Just suppose that your medical providers can sell data about your medical treatments and procedures as long as it’s stripped of identifying information.
I honestly don’t know, but just suppose that data includes the date, time, and place of those treatments.
That goes into the database (I don’t know, now– is it possible they tag you with an identifier so a data-purchaser would know, say, every time patient 14552 had gone in again? That would make this process SO much easier).
Now suppose your cell phone was always along for the ride, and your locations were logged, always. So, it goes into the database that you were at the various places that patient 14552 got medical treatment.
Or your log onto those handy wireless systems hospitals have now and check your email. And maybe someone used your credit card at the hospital, or something else of that sort. Into the database, that goes.
And the whole point of Plantir’s business, and Prism, is to connect all of these dots, and say: Here’s this person, and here’s what they are up to, all the time. Look– we can even say he’s the person who had these medical treatments! Oh, and here’s what they do on Facebook, and search in Google.
We all know this is true. Is there any expectation of privacy left about any of this? So where does that leave our Fourth Amendment rights? Does this mean that the people with the big bucks will be able to learn everything about anything, while the rest of us stumble along as if nothing had changed?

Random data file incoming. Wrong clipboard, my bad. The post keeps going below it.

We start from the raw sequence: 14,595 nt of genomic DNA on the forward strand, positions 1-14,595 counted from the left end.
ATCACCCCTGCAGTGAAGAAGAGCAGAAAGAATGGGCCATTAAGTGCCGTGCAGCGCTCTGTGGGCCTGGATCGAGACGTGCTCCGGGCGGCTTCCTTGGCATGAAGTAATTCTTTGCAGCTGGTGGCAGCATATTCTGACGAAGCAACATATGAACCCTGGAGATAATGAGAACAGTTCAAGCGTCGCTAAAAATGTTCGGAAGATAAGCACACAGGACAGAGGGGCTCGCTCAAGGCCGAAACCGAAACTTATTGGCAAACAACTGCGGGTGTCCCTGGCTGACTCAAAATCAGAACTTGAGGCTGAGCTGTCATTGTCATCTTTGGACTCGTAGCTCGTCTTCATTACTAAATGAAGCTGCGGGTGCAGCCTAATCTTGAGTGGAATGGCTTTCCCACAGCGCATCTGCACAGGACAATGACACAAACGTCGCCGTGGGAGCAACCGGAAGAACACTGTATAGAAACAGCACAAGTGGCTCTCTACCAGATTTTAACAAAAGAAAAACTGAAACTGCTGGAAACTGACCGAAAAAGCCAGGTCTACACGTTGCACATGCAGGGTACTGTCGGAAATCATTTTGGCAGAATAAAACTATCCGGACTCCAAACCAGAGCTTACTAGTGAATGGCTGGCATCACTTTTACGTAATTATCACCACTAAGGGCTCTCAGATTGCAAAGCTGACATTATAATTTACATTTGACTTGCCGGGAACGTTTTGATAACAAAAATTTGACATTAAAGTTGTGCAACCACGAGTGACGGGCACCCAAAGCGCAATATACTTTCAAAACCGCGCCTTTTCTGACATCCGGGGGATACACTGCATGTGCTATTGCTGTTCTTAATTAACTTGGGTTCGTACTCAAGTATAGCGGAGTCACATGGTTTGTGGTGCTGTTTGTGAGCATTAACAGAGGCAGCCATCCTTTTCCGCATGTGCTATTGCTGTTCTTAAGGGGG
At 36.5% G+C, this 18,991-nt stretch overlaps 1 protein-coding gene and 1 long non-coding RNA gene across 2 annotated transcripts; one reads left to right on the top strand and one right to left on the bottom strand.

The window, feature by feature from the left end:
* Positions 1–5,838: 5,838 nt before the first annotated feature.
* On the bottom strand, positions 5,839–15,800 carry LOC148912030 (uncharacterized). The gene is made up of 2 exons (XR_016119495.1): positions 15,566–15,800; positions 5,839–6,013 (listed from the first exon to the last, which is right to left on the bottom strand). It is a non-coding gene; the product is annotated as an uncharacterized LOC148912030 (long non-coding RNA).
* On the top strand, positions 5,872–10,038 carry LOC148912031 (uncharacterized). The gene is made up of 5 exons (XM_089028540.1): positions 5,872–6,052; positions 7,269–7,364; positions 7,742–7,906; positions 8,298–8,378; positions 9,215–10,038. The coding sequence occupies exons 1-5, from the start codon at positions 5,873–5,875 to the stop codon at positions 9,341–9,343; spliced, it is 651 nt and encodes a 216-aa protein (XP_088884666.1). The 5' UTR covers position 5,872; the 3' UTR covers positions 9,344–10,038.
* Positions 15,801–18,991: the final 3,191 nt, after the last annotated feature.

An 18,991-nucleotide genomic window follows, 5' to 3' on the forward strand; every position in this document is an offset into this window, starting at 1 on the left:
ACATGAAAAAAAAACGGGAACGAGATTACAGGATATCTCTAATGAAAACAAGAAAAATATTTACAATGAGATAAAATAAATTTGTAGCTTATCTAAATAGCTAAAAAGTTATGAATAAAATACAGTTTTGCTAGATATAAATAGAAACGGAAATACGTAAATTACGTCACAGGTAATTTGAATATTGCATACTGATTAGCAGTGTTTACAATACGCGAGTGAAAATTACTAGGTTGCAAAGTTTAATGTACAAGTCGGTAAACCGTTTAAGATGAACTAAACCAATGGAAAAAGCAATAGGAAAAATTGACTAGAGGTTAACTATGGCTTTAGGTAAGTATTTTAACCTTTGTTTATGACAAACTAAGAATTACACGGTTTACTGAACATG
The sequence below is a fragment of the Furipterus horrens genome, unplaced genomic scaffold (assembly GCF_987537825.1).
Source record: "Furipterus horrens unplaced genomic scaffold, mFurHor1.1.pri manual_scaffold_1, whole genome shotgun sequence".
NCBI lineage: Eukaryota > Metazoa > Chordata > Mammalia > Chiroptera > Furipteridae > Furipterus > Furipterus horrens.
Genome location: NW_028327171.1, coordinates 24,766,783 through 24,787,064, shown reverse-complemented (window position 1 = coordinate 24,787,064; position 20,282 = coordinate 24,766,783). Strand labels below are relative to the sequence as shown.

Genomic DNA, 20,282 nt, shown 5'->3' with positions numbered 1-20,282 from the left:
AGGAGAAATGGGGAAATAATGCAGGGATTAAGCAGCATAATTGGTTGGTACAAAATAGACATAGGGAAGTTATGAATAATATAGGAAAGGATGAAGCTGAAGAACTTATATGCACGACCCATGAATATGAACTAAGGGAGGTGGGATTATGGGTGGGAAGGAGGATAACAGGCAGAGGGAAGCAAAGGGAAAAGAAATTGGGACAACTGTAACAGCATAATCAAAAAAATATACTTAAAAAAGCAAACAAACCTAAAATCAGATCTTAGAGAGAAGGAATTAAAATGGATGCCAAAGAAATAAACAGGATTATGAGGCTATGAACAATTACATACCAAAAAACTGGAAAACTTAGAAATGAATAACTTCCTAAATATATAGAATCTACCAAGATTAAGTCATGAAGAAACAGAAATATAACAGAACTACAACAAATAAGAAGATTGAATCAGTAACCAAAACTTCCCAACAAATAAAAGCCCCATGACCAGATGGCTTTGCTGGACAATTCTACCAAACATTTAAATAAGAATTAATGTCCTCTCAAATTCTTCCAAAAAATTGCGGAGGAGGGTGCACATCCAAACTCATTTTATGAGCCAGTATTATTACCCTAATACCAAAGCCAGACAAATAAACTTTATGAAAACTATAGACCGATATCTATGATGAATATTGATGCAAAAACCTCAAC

Hearing this bit from an NPR story this morning…
And on government surveillance of Americans, Obama said, Americans volunteer a lot of this information daily.
“You’ve got private companies that have a lot more data and and a lot more details about emails and phone calls than the federal government does,” he said.
… it dawned on my what is likely occurring. As Obama noted, “you’ve got private companies that have a lot more data” and they “volunteer a lot of this information”. Translation? Verizon & etc. are selling the data. After all, isn’t selling accumulated data a central part of the business plan of a lot of entities like Facebook and Google?
This is capitalism at work.
It would probably yield interesting results to analyze the various denials from private companies to figure out what is really happening– e.g. when, say, Google denies the government has a back door into their computers allowing direct access to their data. Does that also deny that, say, a private company like Palantir has direct access as a part of a “private” contract with Verizon and a government contract to mine the data? And when Palantir denies that the Prism program it leases to hedge funds and the like the NSA PRISM program, how do we read that denial in light of Palantir’s refusal to comment when asked whether Palantir had ever worked on the NSA PRISM program?
The term “non-denial-denial” from the Watergate era is useful here.
Another bit of history that came to mind was the moment during the Bush II administration when Adm. Poindexter was put in charge of a project called “Total Information Awareness.” As a result of the shitstorm that followed, TIA was “defunded,” its name was changed, Poindexter (who was toxic) was dropped from leading it, and it (or pieces of it) quietly continued…